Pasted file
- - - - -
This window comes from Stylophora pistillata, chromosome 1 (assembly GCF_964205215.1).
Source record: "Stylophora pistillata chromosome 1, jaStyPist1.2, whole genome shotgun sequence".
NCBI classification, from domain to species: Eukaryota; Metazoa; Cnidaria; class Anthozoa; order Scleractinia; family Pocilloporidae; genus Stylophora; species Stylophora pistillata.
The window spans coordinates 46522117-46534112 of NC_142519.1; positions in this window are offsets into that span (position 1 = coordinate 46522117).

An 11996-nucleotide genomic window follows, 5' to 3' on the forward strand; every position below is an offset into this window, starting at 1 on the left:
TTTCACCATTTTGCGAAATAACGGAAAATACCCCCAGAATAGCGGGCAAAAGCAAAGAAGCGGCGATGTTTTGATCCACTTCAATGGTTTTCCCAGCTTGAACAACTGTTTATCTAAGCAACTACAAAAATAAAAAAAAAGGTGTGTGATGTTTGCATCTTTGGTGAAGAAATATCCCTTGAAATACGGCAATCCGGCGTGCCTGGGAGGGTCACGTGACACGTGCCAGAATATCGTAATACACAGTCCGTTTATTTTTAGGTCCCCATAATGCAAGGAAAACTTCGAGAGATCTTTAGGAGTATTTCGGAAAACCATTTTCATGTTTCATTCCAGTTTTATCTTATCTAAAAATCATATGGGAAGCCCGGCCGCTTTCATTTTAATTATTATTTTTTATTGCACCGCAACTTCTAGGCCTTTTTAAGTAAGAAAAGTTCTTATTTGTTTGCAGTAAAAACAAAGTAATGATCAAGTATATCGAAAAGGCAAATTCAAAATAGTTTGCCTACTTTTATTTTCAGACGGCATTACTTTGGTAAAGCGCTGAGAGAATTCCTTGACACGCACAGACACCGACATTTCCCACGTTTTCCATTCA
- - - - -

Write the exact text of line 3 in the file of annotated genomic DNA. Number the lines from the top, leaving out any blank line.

NCBI classification, from domain to species: Eukaryota; Metazoa; Cnidaria; class Anthozoa; order Scleractinia; family Pocilloporidae; genus Stylophora; species Stylophora pistillata.